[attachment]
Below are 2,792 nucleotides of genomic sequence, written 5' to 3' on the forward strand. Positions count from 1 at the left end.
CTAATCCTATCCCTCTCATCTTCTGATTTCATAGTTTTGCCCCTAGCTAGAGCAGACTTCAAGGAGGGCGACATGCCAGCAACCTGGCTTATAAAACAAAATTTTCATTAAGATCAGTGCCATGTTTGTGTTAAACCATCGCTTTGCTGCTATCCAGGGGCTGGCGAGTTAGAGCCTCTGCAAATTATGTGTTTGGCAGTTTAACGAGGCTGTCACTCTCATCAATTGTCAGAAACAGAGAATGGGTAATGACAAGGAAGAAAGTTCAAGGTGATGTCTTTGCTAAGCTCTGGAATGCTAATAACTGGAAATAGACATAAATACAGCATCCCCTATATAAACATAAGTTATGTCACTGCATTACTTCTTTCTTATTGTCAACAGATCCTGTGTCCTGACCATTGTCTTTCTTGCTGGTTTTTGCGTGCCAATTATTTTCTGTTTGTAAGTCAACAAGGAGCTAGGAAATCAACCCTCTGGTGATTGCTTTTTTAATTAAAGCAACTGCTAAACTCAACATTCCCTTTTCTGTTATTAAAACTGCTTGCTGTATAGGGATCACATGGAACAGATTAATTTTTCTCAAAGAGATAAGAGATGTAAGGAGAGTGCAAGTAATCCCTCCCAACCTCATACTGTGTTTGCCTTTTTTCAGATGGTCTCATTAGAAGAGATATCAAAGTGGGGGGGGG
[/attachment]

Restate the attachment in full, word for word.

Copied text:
Below are 2,792 nucleotides of genomic sequence, written 5' to 3' on the forward strand. Positions count from 1 at the left end.
CTAATCCTATCCCTCTCATCTTCTGATTTCATAGTTTTGCCCCTAGCTAGAGCAGACTTCAAGGAGGGCGACATGCCAGCAACCTGGCTTATAAAACAAAATTTTCATTAAGATCAGTGCCATGTTTGTGTTAAACCATCGCTTTGCTGCTATCCAGGGGCTGGCGAGTTAGAGCCTCTGCAAATTATGTGTTTGGCAGTTTAACGAGGCTGTCACTCTCATCAATTGTCAGAAACAGAGAATGGGTAATGACAAGGAAGAAAGTTCAAGGTGATGTCTTTGCTAAGCTCTGGAATGCTAATAACTGGAAATAGACATAAATACAGCATCCCCTATATAAACATAAGTTATGTCACTGCATTACTTCTTTCTTATTGTCAACAGATCCTGTGTCCTGACCATTGTCTTTCTTGCTGGTTTTTGCGTGCCAATTATTTTCTGTTTGTAAGTCAACAAGGAGCTAGGAAATCAACCCTCTGGTGATTGCTTTTTTAATTAAAGCAACTGCTAAACTCAACATTCCCTTTTCTGTTATTAAAACTGCTTGCTGTATAGGGATCACATGGAACAGATTAATTTTTCTCAAAGAGATAAGAGATGTAAGGAGAGTGCAAGTAATCCCTCCCAACCTCATACTGTGTTTGCCTTTTTTCAGATGGTCTCATTAGAAGAGATATCAAAGTGGGGGGGGG